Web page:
The Fugals lived in Utah and California, members of the Church of the Latter Day Saints – Mormons as its members are popularly known. Among the Fugal children were twin sisters who took part in a National Institute of Health study of twins.
On the way from out west to Bethesda, Md., for tests, “they let us stop off in Kentucky and we just loved it and we always wanted to come back,” says Annette Fugal.
Annette Fugal’s father was a musician, her grandmother a music teacher and her grandfather a band director. She also knew her great-grandfather had been born in Washington County and was known as a local fiddler; she has one of his fiddles which she estimates is between 120 and 130 years old.
Eventually, Jens Fugal got a job with the LRC and in 2005 the family moved to Lebanon, Ky., before later moving to Lawrenceburg to shorten Jens Fugal’s commute to Frankfort.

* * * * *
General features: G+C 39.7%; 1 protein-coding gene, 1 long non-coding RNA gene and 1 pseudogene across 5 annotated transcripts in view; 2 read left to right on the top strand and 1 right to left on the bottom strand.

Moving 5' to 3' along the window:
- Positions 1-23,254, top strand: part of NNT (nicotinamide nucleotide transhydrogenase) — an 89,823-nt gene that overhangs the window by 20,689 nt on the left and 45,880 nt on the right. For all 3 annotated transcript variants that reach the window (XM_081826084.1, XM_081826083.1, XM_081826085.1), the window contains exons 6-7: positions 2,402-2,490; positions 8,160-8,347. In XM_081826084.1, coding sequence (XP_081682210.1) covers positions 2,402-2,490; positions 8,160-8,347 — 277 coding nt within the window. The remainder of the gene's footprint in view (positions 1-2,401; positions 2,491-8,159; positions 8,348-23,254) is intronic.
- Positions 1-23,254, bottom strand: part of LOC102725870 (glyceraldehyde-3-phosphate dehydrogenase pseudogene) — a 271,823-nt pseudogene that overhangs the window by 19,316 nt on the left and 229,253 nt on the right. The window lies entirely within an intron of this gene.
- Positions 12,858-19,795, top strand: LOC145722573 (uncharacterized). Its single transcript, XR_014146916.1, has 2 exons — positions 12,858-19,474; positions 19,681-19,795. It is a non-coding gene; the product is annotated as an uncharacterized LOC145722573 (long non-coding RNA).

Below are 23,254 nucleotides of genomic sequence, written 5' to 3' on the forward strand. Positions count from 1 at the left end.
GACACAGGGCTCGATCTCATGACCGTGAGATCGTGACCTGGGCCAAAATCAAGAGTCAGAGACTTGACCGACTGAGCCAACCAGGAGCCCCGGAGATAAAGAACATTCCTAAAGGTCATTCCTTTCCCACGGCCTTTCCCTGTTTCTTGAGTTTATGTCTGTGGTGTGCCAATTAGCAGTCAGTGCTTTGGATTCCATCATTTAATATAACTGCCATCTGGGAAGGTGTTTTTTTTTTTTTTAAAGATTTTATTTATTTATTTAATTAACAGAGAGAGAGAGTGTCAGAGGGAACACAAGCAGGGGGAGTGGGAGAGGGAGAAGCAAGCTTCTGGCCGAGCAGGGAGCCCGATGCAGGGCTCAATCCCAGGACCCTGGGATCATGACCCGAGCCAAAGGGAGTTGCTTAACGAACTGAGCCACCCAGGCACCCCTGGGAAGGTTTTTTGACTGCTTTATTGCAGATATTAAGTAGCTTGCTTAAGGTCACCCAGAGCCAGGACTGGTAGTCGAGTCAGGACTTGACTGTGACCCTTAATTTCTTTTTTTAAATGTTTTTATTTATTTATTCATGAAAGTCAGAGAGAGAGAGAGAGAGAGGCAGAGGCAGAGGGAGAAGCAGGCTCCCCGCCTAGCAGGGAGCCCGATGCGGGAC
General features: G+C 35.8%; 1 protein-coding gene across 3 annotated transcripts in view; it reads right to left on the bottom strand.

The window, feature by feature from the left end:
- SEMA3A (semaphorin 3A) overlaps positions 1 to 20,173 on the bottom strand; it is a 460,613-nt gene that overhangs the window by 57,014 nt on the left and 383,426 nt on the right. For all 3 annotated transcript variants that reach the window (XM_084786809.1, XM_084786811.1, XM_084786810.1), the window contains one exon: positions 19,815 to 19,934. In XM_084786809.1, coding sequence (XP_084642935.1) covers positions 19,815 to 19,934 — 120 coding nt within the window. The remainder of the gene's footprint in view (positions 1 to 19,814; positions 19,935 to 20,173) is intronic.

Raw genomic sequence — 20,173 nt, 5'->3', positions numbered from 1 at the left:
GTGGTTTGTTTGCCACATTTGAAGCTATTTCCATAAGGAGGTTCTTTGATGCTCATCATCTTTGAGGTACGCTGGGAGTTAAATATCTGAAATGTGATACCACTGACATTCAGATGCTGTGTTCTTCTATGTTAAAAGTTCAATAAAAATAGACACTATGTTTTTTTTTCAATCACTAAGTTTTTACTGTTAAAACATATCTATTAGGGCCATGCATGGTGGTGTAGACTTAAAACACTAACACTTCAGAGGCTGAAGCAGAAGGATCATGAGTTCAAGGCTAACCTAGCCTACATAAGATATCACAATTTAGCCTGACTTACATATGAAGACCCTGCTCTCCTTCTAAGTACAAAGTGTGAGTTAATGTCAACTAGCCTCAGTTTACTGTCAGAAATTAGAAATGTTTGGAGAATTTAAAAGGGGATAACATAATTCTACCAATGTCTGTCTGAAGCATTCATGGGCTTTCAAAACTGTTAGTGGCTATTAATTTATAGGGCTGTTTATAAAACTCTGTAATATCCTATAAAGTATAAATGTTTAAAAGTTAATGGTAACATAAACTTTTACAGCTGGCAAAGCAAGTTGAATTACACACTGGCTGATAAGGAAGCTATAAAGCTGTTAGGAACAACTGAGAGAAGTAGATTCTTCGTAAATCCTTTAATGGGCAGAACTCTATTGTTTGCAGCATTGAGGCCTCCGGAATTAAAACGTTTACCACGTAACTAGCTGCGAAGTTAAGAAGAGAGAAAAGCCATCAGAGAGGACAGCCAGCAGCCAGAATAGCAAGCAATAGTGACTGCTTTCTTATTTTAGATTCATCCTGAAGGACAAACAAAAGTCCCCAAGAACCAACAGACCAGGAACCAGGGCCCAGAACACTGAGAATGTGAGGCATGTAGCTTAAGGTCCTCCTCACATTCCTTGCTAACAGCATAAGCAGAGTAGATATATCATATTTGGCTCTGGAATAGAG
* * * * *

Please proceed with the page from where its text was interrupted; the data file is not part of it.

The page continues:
There they soon met Kelly through their church.
Clearly, Kelly is an admirer of the entire family, talking easily of Bethany’s musical talent and the widely read, highly educated Fugal children. He said Annette Fugal is “one of the most intelligent people I’ve ever met.”
“They had an immediate and key impact on the community as soon as they moved here,” Kelly recalls. “Their kids are all so fun-loving and intelligent. They’re all very musical and talented.”
Bethany is the youngest of 13. Her mother, Annette plays piano, trumpet, flute, guitar and now mandolin, her newest instrument.
All the children are musical, all accomplished – one is a scientist and composer in Germany, another is a music teacher, yet another a professional pianist. Two brothers are students at Brigham Young University and the twin sisters played piano concerts in China a few years ago.